Theatre is not brain surgery or a mission to Pluto; professionals on every level of theatre make mistakes, and things go wrong beyond our control, but we laugh them off, come in the next day and try to not make the same mistakes again. Part of what makes theatre unique is that we get to do it fresh each night — we plan for perfection and adjust as needed.

SMRG_03And, finally, just for fun, did you expect your Ryan Gosling pictures to be such an Internet hit?

I am continually shocked by the response that SMRG received. I made it when I was home from college for Christmas in 2011 and I was bored on the Internet. It was the height of the various Ryan Gosling “Hey girl” memes and when I thought of a few SM jokes that made me laugh I thought a few friends and maybe 3 strangers might like them too. I was immediately surprised by how fast it spread. I didn’t tell anyone about it and I think it took 6 days for someone at my school to find it and share it there.

Before I ran out of jokes there were over 100,000 visitors from more than 100 countries. When I studied abroad they already had one of the pictures on their SM office board before I got there, and friends tell me when they spot them backstage at theatres, which is so cool and so insane to me. It was definitely a lesson for me about how quickly the Internet moves and how far it reaches, and hopefully how to use that power for good.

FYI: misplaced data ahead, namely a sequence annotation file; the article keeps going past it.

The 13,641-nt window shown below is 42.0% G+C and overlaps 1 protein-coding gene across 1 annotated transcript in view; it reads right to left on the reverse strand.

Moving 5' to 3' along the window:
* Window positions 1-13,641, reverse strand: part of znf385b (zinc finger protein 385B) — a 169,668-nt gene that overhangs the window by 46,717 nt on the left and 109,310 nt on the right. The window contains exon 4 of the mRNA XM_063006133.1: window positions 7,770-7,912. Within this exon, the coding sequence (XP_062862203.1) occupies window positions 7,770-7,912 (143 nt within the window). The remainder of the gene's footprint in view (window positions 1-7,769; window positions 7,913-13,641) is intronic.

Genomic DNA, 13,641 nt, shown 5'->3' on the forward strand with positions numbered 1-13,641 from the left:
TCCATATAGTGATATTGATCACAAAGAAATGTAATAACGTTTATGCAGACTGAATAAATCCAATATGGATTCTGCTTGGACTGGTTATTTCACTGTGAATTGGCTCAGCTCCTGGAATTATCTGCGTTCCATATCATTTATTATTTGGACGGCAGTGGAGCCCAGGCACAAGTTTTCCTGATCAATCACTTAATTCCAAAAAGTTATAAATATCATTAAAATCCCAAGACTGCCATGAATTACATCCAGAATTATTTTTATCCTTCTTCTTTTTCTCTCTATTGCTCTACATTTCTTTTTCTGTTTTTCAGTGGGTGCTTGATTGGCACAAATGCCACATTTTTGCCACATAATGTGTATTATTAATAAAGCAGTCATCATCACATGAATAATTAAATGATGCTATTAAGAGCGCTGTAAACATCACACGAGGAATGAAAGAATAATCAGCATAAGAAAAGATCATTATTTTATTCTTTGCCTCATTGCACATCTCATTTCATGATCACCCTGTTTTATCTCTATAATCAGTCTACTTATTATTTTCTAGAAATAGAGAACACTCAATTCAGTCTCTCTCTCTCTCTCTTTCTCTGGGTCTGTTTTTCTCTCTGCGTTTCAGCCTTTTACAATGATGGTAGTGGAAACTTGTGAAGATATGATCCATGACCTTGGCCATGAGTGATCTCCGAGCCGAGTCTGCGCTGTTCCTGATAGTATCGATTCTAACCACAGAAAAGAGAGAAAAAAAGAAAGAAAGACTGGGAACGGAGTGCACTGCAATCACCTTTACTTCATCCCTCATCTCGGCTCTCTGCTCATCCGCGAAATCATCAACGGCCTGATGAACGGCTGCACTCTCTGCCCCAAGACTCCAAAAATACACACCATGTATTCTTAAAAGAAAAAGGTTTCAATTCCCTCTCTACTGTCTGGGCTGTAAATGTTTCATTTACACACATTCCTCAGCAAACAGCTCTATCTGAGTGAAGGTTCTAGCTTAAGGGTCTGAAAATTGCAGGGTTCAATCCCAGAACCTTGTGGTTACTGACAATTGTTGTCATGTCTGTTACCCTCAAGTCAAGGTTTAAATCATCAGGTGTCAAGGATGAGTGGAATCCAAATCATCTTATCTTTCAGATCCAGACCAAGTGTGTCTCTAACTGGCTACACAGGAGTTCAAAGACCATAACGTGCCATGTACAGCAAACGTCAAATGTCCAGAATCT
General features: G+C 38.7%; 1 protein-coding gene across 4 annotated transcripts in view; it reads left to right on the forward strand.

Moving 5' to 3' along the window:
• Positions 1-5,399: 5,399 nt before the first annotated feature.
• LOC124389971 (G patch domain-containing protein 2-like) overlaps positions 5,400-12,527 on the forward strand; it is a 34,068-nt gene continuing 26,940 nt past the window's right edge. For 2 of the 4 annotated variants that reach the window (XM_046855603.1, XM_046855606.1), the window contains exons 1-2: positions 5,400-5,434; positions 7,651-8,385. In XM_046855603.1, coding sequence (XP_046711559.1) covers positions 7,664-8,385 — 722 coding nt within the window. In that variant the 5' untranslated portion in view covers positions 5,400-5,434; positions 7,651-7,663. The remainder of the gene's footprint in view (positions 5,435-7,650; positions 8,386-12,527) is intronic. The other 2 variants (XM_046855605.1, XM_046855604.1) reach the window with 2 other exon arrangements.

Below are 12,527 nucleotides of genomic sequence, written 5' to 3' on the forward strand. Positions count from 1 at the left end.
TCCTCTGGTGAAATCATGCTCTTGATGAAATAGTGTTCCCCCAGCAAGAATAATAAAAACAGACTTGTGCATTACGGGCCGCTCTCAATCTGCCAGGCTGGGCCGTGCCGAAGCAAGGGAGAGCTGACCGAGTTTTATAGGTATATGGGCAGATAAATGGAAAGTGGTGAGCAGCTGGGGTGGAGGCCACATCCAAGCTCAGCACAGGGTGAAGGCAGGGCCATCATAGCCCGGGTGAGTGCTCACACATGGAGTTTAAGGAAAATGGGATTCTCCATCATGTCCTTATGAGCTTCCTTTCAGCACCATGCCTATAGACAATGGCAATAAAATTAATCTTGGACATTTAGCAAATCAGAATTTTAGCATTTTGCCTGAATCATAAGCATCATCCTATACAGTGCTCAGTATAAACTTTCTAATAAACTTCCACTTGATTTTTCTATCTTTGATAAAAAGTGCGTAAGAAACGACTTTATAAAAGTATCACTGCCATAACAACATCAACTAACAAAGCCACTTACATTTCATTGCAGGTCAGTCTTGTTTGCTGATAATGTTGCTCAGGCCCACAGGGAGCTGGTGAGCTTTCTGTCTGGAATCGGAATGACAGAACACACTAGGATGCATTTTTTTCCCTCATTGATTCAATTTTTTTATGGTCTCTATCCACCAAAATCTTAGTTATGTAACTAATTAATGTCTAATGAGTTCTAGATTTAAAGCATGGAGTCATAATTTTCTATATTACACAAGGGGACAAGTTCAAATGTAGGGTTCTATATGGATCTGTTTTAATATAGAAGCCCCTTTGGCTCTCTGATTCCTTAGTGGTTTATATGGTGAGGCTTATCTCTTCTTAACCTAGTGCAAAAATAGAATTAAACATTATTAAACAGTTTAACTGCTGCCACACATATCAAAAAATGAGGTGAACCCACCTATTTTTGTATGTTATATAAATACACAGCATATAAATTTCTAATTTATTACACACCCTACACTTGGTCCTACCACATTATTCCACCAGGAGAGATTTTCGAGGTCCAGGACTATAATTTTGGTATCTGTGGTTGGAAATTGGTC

• • •

Thank you again to Jean! I too was first drawn to stage managing because of my love for organization and have since teched countless productions. I think I made the right choice in extracurriculars – I am so, so grateful for my district’s drama programs – and I adored this inside peek into the actual business. Do you participate in theater in some format? Do you have any interest in stage managing?

Have a lovely rest of your day!